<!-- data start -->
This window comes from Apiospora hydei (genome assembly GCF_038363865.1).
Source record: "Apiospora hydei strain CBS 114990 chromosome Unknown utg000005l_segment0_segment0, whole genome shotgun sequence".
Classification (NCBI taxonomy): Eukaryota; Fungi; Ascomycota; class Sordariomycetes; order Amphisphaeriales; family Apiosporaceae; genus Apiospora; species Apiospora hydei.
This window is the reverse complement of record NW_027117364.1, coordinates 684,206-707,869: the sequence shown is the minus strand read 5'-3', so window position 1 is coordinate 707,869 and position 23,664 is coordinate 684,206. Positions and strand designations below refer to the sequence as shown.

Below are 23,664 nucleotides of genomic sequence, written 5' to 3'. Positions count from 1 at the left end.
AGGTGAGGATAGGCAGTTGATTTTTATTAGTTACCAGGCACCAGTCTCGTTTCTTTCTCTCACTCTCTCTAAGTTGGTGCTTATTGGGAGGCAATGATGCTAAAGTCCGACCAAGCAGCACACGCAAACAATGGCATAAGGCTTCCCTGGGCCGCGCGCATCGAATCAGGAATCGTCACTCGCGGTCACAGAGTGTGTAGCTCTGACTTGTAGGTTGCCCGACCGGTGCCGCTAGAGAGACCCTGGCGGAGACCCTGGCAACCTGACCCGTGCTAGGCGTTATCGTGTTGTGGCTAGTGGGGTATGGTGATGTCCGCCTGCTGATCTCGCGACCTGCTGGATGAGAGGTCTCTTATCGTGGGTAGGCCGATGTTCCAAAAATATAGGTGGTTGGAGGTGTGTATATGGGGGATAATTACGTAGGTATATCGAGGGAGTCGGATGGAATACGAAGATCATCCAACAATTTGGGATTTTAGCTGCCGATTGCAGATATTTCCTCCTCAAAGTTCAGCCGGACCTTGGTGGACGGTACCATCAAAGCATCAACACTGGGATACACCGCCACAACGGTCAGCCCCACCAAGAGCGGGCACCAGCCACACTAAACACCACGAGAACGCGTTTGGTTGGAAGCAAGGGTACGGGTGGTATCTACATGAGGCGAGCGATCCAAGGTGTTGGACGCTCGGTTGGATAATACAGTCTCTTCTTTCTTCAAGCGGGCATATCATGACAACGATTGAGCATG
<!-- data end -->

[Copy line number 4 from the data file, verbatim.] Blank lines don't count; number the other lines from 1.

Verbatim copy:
This window is the reverse complement of record NW_027117364.1, coordinates 684,206-707,869: the sequence shown is the minus strand read 5'-3', so window position 1 is coordinate 707,869 and position 23,664 is coordinate 684,206. Positions and strand designations below refer to the sequence as shown.